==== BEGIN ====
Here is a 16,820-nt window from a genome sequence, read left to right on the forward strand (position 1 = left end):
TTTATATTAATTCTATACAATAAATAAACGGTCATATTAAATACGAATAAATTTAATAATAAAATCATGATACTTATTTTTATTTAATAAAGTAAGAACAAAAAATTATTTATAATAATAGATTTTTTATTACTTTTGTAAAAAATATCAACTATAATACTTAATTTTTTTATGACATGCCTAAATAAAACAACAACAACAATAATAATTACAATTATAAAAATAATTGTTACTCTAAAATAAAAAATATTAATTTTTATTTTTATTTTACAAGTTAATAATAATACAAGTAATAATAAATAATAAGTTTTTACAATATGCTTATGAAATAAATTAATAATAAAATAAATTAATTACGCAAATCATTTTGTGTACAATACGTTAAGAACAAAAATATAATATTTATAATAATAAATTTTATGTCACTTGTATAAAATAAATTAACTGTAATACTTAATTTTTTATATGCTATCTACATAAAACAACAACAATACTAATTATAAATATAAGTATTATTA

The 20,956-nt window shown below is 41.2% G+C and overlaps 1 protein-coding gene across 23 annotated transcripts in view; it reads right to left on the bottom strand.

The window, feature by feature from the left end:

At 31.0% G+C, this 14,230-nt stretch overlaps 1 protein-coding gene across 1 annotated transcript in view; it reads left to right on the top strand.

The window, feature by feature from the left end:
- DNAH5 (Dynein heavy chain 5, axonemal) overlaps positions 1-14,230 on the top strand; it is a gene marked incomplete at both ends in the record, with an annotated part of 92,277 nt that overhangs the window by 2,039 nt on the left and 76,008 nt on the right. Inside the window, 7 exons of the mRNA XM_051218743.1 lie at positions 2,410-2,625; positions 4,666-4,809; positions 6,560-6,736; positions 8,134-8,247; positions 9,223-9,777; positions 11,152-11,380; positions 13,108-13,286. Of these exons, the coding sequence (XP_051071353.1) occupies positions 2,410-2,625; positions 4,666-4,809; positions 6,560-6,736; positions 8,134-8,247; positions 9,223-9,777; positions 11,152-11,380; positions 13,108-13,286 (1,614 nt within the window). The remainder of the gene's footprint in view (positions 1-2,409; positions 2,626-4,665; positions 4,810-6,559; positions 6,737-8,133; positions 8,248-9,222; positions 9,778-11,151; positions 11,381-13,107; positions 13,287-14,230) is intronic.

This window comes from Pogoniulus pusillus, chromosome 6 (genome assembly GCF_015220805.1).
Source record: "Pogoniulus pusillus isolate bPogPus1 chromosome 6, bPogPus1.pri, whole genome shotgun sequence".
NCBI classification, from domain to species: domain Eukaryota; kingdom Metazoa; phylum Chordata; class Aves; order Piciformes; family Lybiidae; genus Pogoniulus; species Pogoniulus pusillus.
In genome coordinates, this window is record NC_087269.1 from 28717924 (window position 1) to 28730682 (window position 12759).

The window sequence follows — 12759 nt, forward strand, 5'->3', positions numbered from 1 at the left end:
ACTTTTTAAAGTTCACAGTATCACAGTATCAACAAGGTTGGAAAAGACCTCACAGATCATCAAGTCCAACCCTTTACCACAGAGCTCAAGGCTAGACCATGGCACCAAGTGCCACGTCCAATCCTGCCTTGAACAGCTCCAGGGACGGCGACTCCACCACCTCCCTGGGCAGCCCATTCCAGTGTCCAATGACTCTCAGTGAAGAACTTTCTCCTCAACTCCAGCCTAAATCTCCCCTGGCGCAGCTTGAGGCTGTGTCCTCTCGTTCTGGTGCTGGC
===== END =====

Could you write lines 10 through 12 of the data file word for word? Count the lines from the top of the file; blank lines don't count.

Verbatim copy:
NCBI classification, from domain to species: domain Eukaryota; kingdom Metazoa; phylum Chordata; class Aves; order Piciformes; family Lybiidae; genus Pogoniulus; species Pogoniulus pusillus.
In genome coordinates, this window is record NC_087269.1 from 28717924 (window position 1) to 28730682 (window position 12759).

The window sequence follows — 12759 nt, forward strand, 5'->3', positions numbered from 1 at the left end: